"White House strategists understand election-year realities. The proposals were apparently designed to maintain the president's credibility as a leader who is ready to take on issues such as healthcare. They also are intended to show the administration's concern about federal deficits, though Bush has presided over substantial growth in federal spending."

David E. Sanger writes in the New York Times: "Democrats said Mr. Bush's emphasis on tax cuts had created what in their view was a false choice between addressing the budget deficit and maintaining necessary social programs. . . .

"Representative John M. Spratt Jr. of South Carolina, the ranking Democrat on the House Budget Committee, said, 'A budget is a statement of moral choices, and this budget makes the wrong choices.'

"The budget will pose particularly agonizing choices for the Republican majority. Republicans are caught between pressure from conservatives to make real headway in limiting the size and role of the federal government, and the political reality that votes to cut programs that touch the lives of millions of people could make them vulnerable to Democratic attacks in the fall."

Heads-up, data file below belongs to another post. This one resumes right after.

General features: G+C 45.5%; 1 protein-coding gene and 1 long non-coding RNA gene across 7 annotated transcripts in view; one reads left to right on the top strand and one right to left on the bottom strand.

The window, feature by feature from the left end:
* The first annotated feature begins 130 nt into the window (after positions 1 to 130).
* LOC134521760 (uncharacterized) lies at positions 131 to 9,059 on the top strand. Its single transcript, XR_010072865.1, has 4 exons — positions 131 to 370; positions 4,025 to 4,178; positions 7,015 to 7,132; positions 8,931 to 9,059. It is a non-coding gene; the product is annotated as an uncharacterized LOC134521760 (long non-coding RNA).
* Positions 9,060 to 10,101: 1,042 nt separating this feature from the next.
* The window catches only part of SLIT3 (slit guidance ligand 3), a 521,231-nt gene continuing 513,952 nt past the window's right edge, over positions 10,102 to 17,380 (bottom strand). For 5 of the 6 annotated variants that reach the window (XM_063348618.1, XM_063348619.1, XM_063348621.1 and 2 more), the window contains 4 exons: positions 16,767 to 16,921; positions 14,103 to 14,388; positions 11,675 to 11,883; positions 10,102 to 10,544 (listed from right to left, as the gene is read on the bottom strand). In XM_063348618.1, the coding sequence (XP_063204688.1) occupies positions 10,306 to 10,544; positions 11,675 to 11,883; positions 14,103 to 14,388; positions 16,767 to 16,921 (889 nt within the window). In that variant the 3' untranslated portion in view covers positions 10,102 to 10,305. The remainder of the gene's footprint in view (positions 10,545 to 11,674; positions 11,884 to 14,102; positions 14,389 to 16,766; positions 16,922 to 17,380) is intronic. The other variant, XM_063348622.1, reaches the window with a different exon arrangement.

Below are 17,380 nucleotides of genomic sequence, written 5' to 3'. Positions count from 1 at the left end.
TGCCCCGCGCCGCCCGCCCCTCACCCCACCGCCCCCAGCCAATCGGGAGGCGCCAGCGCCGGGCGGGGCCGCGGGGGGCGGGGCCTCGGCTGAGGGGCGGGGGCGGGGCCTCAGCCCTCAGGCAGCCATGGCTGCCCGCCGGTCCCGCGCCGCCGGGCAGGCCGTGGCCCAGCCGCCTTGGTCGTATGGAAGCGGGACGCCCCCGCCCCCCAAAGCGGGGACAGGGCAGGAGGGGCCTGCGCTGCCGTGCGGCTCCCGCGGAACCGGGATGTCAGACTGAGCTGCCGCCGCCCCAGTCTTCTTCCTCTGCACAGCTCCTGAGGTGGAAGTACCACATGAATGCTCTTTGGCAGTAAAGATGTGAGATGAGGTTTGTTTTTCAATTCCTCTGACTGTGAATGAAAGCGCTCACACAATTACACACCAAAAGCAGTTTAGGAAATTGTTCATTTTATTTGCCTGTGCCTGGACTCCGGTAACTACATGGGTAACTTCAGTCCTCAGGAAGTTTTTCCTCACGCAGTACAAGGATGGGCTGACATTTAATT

Martin Crutsinger writes for the Associated Press: "President Bush, constrained by wars, hurricanes and exploding budget deficits, has sent Congress a 2007 spending plan that is garnering howls of pain from farmers, teachers, doctors and a wide array of other groups with special interests.

"Democrats, as expected, pronounced the Republican president's budget plan dead on arrival. But many Republicans were equally sharp in their reservations about the $2.77 trillion spending blueprint the administration unveiled on Monday."

Compare and Contrast

It's interesting to see how similar this year's budget -- and this year's budget coverage -- is to last year's. Read my Feb. 8, 2005 , column for comparison (scroll down to 'Budget Watch'.)

$300 Billion and No Apologies

Kenneth R. Bazinet writes in the New York Daily News: "When the estimated cost of the Iraq war soared beyond $300 billion yesterday, White House officials said there were no regrets about humiliating two top aides who had accurately predicted the war's cost.

"Retired Army Chief of Staff Gen. Eric Shinseki and White House economic adviser Larry Lindsey had pegged the cost of the war at $200 billion. Defense Secretary Donald Rumsfeld said it would cost only $50 billion.

"Lindsey was fired and Shinseki was shunted aside.

"Budget director Josh Bolten paused yesterday when asked if they were owed an apology.

"' I don't think so. The costs of the war are what they are,' he said."

Here's the text of Bolten's briefing.

Domestic Spying Watch

Dan Eggen writes in The Washington Post: "Attorney General Alberto R. Gonzales spent more than seven hours yesterday sparring with skeptical lawmakers over a controversial domestic eavesdropping program, defending its legality while refusing to answer dozens of questions about its operations or whether President Bush has authorized other types of warrantless searches or surveillance in the United States."